“What I marvel at, is it took two volunteer independent scientists and academics to pick up these errors through publicly available data and then contact the editors of this journal to highlight the substantial issues in methodology,” Mr Gordon said.

Mr Gordon said the withdrawal of this paper highlights a significant issue and the IFA will be seeking an apology from the university.

Australian Forest Products Association CEO Ross Hampton said he would be writing to the Vice Chancellor of the University of Tasmania asking what measures would be taken to undo the wrong which it had done.

“The research also prompted a slew of media articles. I will be contacting all those outlets seeking corrections. I shall also be ensuring that all politicians, federal and state, with an interest in forest industries, ensuring they understand the research has been exposed as wrong,” Mr Hampton said.

Mr Hampton said activist academics had for years been using ”bodgy” research to attack sustainable forestry in Australia.

“It happens in many ways. A small sample can be wrongly extrapolated out to make sweeping statements about vast forest areas.

“Or coincidence and causality is deliberately blurred.”

Mr Hampton said this “bodgy” research paper, which he says clearly should have failed any peer review, is, sadly, unlikely to stop the activist academics who seem determined to try to restart the ‘forest wars’.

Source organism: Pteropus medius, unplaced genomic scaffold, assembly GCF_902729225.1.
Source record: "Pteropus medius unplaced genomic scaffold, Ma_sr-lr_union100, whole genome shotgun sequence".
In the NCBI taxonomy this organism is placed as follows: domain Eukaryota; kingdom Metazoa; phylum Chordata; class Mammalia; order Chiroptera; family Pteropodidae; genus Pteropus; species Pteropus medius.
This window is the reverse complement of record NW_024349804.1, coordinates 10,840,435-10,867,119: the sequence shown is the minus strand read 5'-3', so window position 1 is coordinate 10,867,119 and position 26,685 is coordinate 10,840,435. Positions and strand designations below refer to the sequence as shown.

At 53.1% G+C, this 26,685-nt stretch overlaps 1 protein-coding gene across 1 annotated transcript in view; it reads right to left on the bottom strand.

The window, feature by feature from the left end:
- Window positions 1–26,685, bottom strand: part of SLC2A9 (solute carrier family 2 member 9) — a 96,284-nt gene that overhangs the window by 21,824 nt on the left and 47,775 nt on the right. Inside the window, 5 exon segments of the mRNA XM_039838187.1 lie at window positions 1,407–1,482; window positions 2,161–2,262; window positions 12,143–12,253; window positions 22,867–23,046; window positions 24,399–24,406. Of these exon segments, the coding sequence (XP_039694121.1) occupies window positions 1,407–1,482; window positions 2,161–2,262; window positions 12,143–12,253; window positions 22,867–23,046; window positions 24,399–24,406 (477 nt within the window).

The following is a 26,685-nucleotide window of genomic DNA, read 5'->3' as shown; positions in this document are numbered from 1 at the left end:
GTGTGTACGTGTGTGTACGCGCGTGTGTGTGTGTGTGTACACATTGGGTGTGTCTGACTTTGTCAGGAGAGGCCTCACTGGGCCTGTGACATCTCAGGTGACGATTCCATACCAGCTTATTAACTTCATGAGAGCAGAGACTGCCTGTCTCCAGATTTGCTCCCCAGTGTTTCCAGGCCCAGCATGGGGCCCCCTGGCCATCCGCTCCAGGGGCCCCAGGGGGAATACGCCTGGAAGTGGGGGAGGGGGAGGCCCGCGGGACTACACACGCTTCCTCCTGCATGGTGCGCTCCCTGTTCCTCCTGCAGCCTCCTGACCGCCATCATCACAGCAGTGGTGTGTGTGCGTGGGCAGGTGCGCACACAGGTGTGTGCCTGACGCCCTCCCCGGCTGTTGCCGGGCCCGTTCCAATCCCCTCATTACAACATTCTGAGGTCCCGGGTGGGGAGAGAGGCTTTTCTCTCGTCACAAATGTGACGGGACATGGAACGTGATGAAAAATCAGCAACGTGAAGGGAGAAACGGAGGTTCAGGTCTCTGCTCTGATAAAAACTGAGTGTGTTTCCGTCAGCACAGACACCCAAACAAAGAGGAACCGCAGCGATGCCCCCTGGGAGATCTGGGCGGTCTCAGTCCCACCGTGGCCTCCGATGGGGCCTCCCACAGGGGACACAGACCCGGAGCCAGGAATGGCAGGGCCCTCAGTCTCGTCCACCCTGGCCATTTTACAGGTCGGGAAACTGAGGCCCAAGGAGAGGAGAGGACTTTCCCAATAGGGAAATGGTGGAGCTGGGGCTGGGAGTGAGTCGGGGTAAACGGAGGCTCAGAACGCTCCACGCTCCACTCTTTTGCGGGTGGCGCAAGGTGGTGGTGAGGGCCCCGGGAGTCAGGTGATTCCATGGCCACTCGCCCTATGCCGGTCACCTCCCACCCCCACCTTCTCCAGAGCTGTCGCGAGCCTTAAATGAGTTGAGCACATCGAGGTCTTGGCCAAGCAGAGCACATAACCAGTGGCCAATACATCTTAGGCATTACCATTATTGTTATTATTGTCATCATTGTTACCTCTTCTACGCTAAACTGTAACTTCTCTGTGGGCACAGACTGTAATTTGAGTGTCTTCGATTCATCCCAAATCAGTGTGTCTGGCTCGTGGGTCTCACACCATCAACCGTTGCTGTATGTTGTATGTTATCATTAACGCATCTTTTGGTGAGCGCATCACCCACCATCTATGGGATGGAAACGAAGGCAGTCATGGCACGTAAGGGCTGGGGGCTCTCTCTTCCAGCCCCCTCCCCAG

“It should however give great pause to our academic institutions which prize their reputation above all else but are allowing their names to be associated with activism posing as research,” Mr Hampton said.

“The scientific consensus is that there is no causal link between timber harvesting in Australia and overall increased bushfire severity. When one considers that native forestry uses the equivalent of six trees out of every 10,000, and areas used are regenerated by law, the areas in question are so small the proposition is patently absurd.”

The Chief Executive of the Tasmanian Forest Products Association Nick Steel said both the Bob Brown Foundation and the Tasmanian Greens had used this report to attack forestry in Tasmania.

“After a long period of calm in our forests these groups seem to be attempting to reignite the ‘forest wars’ and this dodgy research was just one more example of that,” Mr Steel said.

“Tasmanians are over the debate. Sustainable forestry continues to play an important part in the regional Tasmanian economy – never more obvious than when tourism is suffering so badly due to COVID-19. It is time these activists accepted that.”

The motion passed by the Senator on Thursday.

      The Senate:

(a) notes that a report used by the Australian Greens to assert that forestry operations cause bushfires has been retracted and withdrawn after insistence from the academic community;

(b) further notes that the withdrawal of this paper was required because of the number of significant errors and wrong conclusions and that it did not meet the standard for ‘high-quality scientific works’ as required by the Multidisciplinary Digital Publishing Institute (MDPI);

(c) condemns the Australian Greens and the Bob Brown Foundation for consistent use of bodgy science to attempt to backup their falsehoods about forestry; and

(d) calls on the Bob Brown Foundation and the Australian Greens to apologise to the hardworking men and women of the forestry industry that they use misinformation to demonise.